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The New 'UC Contact Center' - More Than A 'Use Case'

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The New 'UC Contact Center' - More Than A 'Use Case'

November 15, 2011
By Art Rosenberg

It is getting very apparent that the current shifting of communications technology to software and mobile, multimodal devices (smartphones, tablets) is also driving business communications towards greater flexibility in initiating and responding to business contacts between people and with automated business process “apps.”

Most importantly, with a flexible UC framework, business communications can now selectively accommodate all contact and informational access needs for individual end users both inside and outside an organization. Such flexibility will have a significant impact on the traditional, telephone-oriented “call center,” enabling its transition to a true, two-way, multi-modal “contact center” between people and business process applications.

Unified communications (UC) has been defined by the experts at UC Strategies as “Communications integrated to optimize business processes.” That definition seems to have held up well to cover both “communications” and “business processes,” but it leaves open the question of how and when UC capabilities can best be implemented.

Because voice telephony is moving to more flexible, efficient, and less expensive SIP-based IP networking, it is now being viewed as part of general UC capabilities. As such, all business telephony technologies have to be rethought in terms of UC flexibility, and one of the most important areas is the good old “call center.”

The name transitioned to “contact center” many years ago with the growth of the Web and consumer email usage, but one of the real benefits that can be offered to consumers/customers is to increase easy-to-use self-service applications for information access and basic business transactions. Not only do self-services, if done right, increase user satisfaction with immediate access and responsiveness, but they also reduce the labor costs involved with live assistance, which may not be necessary with online and mobile applications.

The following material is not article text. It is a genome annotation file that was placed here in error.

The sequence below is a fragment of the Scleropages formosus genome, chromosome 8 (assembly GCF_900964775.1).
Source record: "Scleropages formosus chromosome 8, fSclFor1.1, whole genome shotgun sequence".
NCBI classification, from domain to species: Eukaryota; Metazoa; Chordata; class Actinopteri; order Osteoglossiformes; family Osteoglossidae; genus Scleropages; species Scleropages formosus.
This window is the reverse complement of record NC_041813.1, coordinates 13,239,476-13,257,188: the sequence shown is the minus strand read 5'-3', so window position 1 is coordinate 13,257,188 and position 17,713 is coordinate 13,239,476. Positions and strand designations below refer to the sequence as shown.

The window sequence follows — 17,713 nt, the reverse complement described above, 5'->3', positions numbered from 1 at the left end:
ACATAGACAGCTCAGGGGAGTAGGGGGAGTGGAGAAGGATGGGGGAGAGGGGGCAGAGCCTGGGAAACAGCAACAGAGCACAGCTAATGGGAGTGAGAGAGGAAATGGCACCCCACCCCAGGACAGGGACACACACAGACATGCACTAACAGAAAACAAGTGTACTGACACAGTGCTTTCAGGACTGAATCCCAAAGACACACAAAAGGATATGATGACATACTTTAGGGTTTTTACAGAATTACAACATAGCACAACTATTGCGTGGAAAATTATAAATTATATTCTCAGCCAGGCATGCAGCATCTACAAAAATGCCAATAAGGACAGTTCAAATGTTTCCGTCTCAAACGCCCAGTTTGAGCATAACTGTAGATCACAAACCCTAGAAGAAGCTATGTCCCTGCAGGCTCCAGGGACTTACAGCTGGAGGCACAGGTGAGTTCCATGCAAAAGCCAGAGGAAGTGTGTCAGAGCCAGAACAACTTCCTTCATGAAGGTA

Outbound vs. Inbound Calls

“Call centers” were primarily designed to handle incoming calls from customers who didn’t want to speak to a specific person, just someone who could answer their questions and perform transactions, like make an appointment, change their service information, etc. However, outbound calls were also distributed to call center agents to deliver notifications, reminders, solicit new business, etc.

The problem with outbound calls is that there is no guarantee of the accessibility of the person being contacted, so automated outdialing technology was introduced to detect ring/no answer, busy lines, answering machines, etc, before assigning the live call to an agent. If the phone was answered by an answering machine, voice mail, or someone other than the specific person (callee) desired, the calling agent could only leave a message.